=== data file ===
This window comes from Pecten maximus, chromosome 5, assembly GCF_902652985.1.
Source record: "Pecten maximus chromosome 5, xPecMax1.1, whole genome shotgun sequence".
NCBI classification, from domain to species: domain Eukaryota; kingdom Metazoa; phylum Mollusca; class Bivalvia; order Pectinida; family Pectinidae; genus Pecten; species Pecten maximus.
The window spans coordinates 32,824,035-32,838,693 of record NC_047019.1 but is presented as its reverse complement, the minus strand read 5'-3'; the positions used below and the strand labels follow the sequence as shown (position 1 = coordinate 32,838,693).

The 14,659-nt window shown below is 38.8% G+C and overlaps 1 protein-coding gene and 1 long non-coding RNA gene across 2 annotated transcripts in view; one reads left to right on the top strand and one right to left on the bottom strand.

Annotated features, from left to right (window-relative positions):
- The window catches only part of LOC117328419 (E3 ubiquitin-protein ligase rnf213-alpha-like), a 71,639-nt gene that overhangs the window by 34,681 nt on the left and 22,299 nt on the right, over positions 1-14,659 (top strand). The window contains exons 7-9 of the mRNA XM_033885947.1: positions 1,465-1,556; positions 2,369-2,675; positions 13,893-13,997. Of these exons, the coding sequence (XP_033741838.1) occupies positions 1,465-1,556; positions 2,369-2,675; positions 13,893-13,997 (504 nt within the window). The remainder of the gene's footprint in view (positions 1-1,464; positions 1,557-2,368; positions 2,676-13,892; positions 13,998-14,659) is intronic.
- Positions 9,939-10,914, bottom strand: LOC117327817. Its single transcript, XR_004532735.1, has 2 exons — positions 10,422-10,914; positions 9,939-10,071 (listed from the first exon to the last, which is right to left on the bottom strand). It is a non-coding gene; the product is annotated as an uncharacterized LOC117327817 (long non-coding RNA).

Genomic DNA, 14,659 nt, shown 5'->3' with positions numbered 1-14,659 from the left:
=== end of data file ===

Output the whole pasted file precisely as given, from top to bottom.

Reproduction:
This window comes from Pecten maximus, chromosome 5, assembly GCF_902652985.1.
Source record: "Pecten maximus chromosome 5, xPecMax1.1, whole genome shotgun sequence".
NCBI classification, from domain to species: domain Eukaryota; kingdom Metazoa; phylum Mollusca; class Bivalvia; order Pectinida; family Pectinidae; genus Pecten; species Pecten maximus.
The window spans coordinates 32,824,035-32,838,693 of record NC_047019.1 but is presented as its reverse complement, the minus strand read 5'-3'; the positions used below and the strand labels follow the sequence as shown (position 1 = coordinate 32,838,693).

The 14,659-nt window shown below is 38.8% G+C and overlaps 1 protein-coding gene and 1 long non-coding RNA gene across 2 annotated transcripts in view; one reads left to right on the top strand and one right to left on the bottom strand.

Annotated features, from left to right (window-relative positions):
- The window catches only part of LOC117328419 (E3 ubiquitin-protein ligase rnf213-alpha-like), a 71,639-nt gene that overhangs the window by 34,681 nt on the left and 22,299 nt on the right, over positions 1-14,659 (top strand). The window contains exons 7-9 of the mRNA XM_033885947.1: positions 1,465-1,556; positions 2,369-2,675; positions 13,893-13,997. Of these exons, the coding sequence (XP_033741838.1) occupies positions 1,465-1,556; positions 2,369-2,675; positions 13,893-13,997 (504 nt within the window). The remainder of the gene's footprint in view (positions 1-1,464; positions 1,557-2,368; positions 2,676-13,892; positions 13,998-14,659) is intronic.
- Positions 9,939-10,914, bottom strand: LOC117327817. Its single transcript, XR_004532735.1, has 2 exons — positions 10,422-10,914; positions 9,939-10,071 (listed from the first exon to the last, which is right to left on the bottom strand). It is a non-coding gene; the product is annotated as an uncharacterized LOC117327817 (long non-coding RNA).

Genomic DNA, 14,659 nt, shown 5'->3' with positions numbered 1-14,659 from the left: